What it Means to be Pagan
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Article ID: 14003
Age Group: Adult
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Author: Orion Guardian-Elm
Posted: May 30th. 2010
Times Viewed: 2,528
I have been thinking recently about what it means to be Pagan, and how one can be defined as Pagan. Some would say anyone who is part of an 'Earth-based religion', and yet I have met many Pagans who are not Earth-based at all (except that they live on it perhaps) . Some would say anyone who is a member of a polytheistic religion, and while I would agree that practically all polytheists are Pagan, what about the ones who pantheistic, pane theistic, monotheistic (yes, there is some) , or even agnostic or atheistic?
One of the things I love most about Paganism is its diversity. I love that it is such a broad category. I mean it would be pretty boring if we were all exactly the same right? There are Witches, Shamans, Druids, Reconstructionists, Wiccans, Heathens, Christo-Pagans, Eclectics, possibly even Hindus and Buddhists, and many others, all of whom are Pagan. I have even come across a number of non-religious Pagans before (and a non-religious person is one of the dictionary definitions of what a Pagan is) .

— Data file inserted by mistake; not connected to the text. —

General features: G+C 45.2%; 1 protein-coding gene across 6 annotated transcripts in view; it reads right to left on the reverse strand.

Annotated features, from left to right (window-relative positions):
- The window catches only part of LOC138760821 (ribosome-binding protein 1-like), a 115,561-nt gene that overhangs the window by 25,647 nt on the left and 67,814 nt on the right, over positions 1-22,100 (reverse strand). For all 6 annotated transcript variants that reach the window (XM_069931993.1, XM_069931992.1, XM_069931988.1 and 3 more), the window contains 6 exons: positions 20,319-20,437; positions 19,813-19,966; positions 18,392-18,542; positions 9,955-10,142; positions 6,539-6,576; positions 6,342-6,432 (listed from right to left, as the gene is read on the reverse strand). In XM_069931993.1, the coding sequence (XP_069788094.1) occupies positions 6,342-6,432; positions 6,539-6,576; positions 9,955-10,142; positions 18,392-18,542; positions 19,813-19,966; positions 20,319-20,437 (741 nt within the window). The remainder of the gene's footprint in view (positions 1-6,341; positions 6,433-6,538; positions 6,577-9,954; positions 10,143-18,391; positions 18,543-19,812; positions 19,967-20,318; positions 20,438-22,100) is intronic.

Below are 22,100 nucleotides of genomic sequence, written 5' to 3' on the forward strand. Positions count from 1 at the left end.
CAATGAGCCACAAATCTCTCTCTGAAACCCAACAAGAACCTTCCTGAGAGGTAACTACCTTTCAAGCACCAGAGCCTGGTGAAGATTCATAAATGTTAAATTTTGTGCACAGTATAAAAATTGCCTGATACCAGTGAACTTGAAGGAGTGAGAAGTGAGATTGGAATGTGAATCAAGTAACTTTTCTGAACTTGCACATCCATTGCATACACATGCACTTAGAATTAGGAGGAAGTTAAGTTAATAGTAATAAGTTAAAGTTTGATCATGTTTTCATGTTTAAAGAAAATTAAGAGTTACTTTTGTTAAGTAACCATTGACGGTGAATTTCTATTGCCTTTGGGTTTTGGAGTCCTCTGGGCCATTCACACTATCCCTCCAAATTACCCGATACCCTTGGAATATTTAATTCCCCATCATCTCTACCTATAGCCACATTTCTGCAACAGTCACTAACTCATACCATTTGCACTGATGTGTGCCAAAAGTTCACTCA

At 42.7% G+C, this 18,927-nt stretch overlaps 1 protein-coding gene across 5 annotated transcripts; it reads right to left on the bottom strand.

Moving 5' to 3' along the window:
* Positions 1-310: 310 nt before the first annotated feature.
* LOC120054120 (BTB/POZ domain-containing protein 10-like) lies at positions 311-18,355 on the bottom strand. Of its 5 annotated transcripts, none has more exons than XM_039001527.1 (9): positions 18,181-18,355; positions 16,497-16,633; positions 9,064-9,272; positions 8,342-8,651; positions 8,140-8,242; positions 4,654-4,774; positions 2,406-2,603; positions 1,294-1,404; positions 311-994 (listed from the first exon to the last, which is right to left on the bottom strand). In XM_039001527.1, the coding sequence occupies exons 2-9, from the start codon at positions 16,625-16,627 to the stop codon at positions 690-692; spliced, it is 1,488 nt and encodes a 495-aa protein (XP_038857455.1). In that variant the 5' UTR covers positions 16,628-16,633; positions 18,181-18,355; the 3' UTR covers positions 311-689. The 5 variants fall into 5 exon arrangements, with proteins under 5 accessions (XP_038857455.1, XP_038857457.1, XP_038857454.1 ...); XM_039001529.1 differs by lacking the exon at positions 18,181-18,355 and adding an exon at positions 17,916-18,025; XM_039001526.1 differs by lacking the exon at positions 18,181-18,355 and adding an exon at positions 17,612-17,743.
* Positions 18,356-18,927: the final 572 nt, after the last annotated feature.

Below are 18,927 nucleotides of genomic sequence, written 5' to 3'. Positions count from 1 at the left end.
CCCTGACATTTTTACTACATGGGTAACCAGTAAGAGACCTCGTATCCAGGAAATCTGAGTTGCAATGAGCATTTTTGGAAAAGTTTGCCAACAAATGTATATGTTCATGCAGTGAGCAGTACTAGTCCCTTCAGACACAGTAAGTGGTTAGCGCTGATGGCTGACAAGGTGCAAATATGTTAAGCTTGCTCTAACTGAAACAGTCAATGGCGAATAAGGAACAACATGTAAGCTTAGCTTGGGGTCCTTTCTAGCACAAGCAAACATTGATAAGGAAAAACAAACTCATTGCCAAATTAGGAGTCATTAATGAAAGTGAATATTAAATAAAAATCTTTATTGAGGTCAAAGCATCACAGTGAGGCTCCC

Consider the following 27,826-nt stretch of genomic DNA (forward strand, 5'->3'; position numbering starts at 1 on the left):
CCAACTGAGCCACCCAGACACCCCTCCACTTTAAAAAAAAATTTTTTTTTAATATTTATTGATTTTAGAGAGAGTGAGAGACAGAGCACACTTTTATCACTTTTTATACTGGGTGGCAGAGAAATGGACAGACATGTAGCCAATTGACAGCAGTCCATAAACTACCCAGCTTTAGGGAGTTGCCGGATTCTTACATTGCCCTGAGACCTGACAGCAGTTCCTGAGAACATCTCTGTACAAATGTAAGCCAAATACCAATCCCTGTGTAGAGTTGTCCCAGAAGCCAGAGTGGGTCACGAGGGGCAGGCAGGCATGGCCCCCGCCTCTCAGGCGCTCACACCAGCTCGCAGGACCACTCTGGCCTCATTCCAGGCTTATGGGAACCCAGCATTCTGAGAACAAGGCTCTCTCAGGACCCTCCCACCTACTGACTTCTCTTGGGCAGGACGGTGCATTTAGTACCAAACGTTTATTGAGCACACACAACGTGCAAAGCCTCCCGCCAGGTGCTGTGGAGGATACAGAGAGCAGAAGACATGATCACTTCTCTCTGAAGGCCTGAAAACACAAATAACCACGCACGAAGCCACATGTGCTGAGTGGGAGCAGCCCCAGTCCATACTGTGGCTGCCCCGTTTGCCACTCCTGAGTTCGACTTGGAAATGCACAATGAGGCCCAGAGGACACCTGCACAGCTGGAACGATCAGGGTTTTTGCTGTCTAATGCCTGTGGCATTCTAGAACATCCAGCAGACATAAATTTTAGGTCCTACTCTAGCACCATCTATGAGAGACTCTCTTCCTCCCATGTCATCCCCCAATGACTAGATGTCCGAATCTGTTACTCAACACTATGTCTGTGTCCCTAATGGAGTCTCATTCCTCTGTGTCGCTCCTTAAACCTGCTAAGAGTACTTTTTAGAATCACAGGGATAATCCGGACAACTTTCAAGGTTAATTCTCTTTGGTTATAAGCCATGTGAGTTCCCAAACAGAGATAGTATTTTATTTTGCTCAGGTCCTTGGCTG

Some of us love Nature. Some Witchcraft and Magick, others mythology and ancient history. And some of us love all of them and more! Some Pagans are practicing, others non-practicing. Some would consider themselves Neo-Pagans, others Meso-Pagans, and others yet, Recon-Pagans. The diversity within Paganism may mean that sometimes we will disagree with one another on a certain subject but hey, we're all individuals - that's what makes us special.